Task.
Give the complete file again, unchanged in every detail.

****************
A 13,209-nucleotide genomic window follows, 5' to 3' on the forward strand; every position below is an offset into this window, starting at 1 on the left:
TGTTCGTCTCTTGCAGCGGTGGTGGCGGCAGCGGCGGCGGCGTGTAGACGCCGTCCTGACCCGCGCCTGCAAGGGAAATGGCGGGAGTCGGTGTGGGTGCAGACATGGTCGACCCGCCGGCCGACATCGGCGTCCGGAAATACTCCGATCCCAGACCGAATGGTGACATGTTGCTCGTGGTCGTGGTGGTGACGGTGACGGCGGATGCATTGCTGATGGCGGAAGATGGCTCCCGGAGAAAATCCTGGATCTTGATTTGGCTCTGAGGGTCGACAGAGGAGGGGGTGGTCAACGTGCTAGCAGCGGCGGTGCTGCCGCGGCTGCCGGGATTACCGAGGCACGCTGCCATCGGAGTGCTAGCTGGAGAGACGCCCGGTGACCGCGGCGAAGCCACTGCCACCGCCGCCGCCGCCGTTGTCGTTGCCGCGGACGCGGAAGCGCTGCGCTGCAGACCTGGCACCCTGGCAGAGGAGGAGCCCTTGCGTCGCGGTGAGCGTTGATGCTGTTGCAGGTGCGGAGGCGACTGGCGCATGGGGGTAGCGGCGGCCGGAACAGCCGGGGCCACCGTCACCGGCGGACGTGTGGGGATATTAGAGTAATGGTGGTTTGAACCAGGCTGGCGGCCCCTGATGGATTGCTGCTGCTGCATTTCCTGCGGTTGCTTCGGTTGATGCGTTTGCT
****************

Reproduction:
A 13,209-nucleotide genomic window follows, 5' to 3' on the forward strand; every position below is an offset into this window, starting at 1 on the left:
TGTTCGTCTCTTGCAGCGGTGGTGGCGGCAGCGGCGGCGGCGTGTAGACGCCGTCCTGACCCGCGCCTGCAAGGGAAATGGCGGGAGTCGGTGTGGGTGCAGACATGGTCGACCCGCCGGCCGACATCGGCGTCCGGAAATACTCCGATCCCAGACCGAATGGTGACATGTTGCTCGTGGTCGTGGTGGTGACGGTGACGGCGGATGCATTGCTGATGGCGGAAGATGGCTCCCGGAGAAAATCCTGGATCTTGATTTGGCTCTGAGGGTCGACAGAGGAGGGGGTGGTCAACGTGCTAGCAGCGGCGGTGCTGCCGCGGCTGCCGGGATTACCGAGGCACGCTGCCATCGGAGTGCTAGCTGGAGAGACGCCCGGTGACCGCGGCGAAGCCACTGCCACCGCCGCCGCCGCCGTTGTCGTTGCCGCGGACGCGGAAGCGCTGCGCTGCAGACCTGGCACCCTGGCAGAGGAGGAGCCCTTGCGTCGCGGTGAGCGTTGATGCTGTTGCAGGTGCGGAGGCGACTGGCGCATGGGGGTAGCGGCGGCCGGAACAGCCGGGGCCACCGTCACCGGCGGACGTGTGGGGATATTAGAGTAATGGTGGTTTGAACCAGGCTGGCGGCCCCTGATGGATTGCTGCTGCTGCATTTCCTGCGGTTGCTTCGGTTGATGCGTTTGCT